The New York Times said "Paddy Chayefsky would love it."[14]

Jean-Luc Godard wrote "One really has to rack one’s brains to find anything to say about a British film. One wonders why. But that’s the way it is. And there isn’t even an exception to prove the rule. Especially not Woman in a Dressing-gown anyhow, in spite of its acting prize? at the recent Berlin Festival. That just goes to show that the Germans have no idea either.... From beginning to end the film is an incredible debauch of camera movements as complex as they are silly and meaningless."[15]

On the film's rerelease on in 2012, Peter Bradshaw, in a five star review for The Guardian wrote that the film's "proto-kitchen-sink drama goes all the way where Brief Encounter loitered hesitantly....and unlike David Lean's film, this one shows people saying the relevant things out loud. An unmissable rerelease."[16] While Melanie Williams for the BFI Screenonline noted "an important reminder that postwar British realism did not begin with the New Wave, and that the 1950s were not devoid of socially engaged cinema, as is sometimes suggested. Indeed, in the field of gender politics, one could argue that this film is considerably more progressive than the New Wave that superseded it, in its focus on the travails of a middle-aged housewife rather than those of a virile young man."[17]


Willis later adapted the script into a stage play that was very successful.[18]


  1. ^ Harper, Sue; Porter, Vincent (29 July 2003). British Cinema of the 1950s: The Decline of Deference. Oxford University Press. ISBN 9780198159346 – via Google Books.
  2. ^ "Woman in a Dressing Gown (1957) - J. Lee Thompson | Cast and Crew | AllMovie" – via www.allmovie.com.
  3. ^ Higson, Andrew (ed.); Ashby, Justine (ed.); Porter, Vincent (2000). British Cinema: Past and Present: "Outsiders in England: the films of the Associated British Picture Corporation, 1949-1958". Routledge. p. 162. ISBN 9780415220620. {{cite book}}: |first1= has generic name (help)
  4. ^ "Berlinale 1957: Prize Winners". berlinale.de. Archived from the original on 4 April 2014. Retrieved 31 December 2009.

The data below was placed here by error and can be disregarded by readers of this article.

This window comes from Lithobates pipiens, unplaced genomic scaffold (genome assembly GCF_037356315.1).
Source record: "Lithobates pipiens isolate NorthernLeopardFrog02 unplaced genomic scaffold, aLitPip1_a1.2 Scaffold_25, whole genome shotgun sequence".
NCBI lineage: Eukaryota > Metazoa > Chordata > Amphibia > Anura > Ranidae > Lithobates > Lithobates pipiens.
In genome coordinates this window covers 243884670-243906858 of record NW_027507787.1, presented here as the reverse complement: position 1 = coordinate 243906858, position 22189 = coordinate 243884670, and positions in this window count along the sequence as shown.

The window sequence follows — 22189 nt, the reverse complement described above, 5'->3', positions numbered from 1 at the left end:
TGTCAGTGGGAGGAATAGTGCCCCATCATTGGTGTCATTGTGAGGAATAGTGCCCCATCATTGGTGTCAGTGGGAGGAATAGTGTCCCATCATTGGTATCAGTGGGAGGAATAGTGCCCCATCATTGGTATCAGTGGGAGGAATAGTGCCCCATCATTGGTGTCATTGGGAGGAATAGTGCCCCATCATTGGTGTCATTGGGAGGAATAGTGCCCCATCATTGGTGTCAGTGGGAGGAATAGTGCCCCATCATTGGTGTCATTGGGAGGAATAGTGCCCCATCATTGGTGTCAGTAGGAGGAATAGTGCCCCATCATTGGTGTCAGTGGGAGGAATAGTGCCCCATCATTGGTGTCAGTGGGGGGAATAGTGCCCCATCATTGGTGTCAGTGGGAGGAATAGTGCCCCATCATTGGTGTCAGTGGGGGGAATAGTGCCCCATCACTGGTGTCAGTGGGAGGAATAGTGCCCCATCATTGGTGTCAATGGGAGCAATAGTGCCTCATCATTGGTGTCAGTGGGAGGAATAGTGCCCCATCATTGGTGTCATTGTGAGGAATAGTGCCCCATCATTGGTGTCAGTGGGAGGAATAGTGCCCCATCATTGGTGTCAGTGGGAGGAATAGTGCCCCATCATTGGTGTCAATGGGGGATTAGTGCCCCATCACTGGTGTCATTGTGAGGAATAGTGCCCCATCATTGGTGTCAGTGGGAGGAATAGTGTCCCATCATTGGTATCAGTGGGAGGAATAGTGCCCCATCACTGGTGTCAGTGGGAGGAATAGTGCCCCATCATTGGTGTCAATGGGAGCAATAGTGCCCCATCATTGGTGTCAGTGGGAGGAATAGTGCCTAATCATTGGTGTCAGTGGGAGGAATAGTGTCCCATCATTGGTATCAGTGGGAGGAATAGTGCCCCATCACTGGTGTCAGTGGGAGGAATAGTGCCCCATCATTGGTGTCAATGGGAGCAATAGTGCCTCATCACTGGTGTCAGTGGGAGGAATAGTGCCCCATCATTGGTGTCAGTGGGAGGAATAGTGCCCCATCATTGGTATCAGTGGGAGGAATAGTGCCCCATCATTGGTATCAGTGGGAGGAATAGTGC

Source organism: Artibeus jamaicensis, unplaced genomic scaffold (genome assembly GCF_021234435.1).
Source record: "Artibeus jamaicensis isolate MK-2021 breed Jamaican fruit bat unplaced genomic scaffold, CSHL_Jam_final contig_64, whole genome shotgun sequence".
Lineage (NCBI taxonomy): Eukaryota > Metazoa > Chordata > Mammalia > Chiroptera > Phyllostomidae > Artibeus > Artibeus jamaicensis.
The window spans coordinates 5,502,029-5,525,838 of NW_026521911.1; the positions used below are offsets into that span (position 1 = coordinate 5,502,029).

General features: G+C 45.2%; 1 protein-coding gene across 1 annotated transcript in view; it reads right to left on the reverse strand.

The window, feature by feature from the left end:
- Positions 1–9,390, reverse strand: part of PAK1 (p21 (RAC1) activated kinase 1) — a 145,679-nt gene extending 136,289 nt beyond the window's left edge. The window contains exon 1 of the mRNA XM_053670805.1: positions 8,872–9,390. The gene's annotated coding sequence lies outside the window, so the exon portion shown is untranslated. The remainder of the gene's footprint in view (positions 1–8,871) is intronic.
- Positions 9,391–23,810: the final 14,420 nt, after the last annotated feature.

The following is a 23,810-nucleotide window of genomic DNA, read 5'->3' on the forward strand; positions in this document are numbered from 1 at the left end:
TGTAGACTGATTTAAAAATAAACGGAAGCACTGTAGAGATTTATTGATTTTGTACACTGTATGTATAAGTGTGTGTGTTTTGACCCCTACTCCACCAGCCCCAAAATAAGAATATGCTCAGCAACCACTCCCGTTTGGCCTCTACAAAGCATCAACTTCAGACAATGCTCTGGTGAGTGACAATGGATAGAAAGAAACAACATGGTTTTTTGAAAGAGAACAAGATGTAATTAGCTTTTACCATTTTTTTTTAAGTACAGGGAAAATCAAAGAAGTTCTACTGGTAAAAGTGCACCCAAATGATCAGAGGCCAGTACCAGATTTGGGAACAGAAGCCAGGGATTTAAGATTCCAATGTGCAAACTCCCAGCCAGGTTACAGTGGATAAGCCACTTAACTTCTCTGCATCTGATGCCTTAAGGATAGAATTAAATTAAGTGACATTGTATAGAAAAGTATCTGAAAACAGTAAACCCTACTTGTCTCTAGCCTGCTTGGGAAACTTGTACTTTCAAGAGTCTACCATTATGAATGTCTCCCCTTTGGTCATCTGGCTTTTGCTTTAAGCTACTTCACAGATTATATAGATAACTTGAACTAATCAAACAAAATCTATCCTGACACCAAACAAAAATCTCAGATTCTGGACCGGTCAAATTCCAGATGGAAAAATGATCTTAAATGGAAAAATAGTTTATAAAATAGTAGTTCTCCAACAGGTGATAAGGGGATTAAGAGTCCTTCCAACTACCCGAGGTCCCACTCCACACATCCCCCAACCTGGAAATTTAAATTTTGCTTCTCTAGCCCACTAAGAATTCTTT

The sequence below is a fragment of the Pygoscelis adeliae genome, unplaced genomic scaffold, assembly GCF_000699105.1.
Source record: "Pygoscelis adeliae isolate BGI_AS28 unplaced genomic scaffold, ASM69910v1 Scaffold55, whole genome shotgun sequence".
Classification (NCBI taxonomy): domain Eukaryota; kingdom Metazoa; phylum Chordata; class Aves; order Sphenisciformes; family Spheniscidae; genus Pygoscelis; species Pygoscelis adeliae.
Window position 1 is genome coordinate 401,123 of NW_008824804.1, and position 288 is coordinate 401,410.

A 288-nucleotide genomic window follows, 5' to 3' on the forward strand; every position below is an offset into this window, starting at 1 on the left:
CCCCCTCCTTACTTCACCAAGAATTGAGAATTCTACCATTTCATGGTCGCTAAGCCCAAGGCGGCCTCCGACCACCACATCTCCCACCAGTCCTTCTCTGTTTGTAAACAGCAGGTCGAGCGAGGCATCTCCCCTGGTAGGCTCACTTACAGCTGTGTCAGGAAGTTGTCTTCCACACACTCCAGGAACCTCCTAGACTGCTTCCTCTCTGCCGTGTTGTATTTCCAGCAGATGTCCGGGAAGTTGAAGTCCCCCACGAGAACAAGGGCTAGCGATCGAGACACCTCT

5. ^ "Woman In A Dressing Gown". www.goldenglobes.com.
  6. ^ "Woman in a Dressing Gown (1957)". BFI.
  7. ^ "Woman in a Dressing Gown". The Australian Women's Weekly. Vol. 25, no. [?]. Australia. 23 April 1958. p. 68. Retrieved 20 July 2020 – via National Library of Australia.
  8. ^ "Woman in a Dressing Gown (1956)". BFI.
  9. ^ Vagg, Stephen (22 February 2023). "The Surprisingly Saucy Cinema of Sylvia Syms". Filmink. Retrieved 23 February 2023.
  10. ^ Thumim, Janet. "The popular cash and culture in the postwar British cinema industry". Screen. Vol. 32, no. 3. p. 259.
  11. ^ Billings, Josh (12 December 1957). "Others in the money". Kinematograph Weekly. p. 7.
  13. ^ Review of film at Variety
  14. ^ Screen: British Import: 'Woman in a Dressing Gown' at Victoria By BOSLEY GROWTHER. New York Times 13 Sep 1957: 15.
  15. ^ Godard, Jean-Luc. Godard on Godard. pp. 85–86.
  16. ^ "Woman in a Dressing Gown – review". the Guardian. 26 July 2012.
  17. ^ "BFI Screenonline: Woman in a Dressing Gown (1957)". www.screenonline.org.uk.
  18. ^ "Production of Woman in a Dressing Gown | Theatricalia". theatricalia.com.

Further reading[edit]

  • Nield, Anthony (2012). "'Woman in a Dressing Gown' Review". The Digital Fix. Recent review on the occasion of the 2012 DVD release of a restored version of the film.
  • Williams, Melanie, 'Remembering the poor soul walking in the rain: Audience Responses to a Thwarted Makeover in Woman in a Dressing Gown' in Journal of British Cinema and Television, 10 (2013), pp. 709–726.
  • Williams, Melanie, 'Dawn of the Kitchen Sink', Sight and Sound, August 2012, p. 22.
  • Williams, Melanie, 'Twilight women of 1950s British cinema' in : The British Cinema Book. British Film Institute, 2009.
  • Williams, Melanie, ‘Housewives’ choice’: Woman in a Dressing Gown' in British Cinema of the Fifties. MUP, 2003.

External links[edit]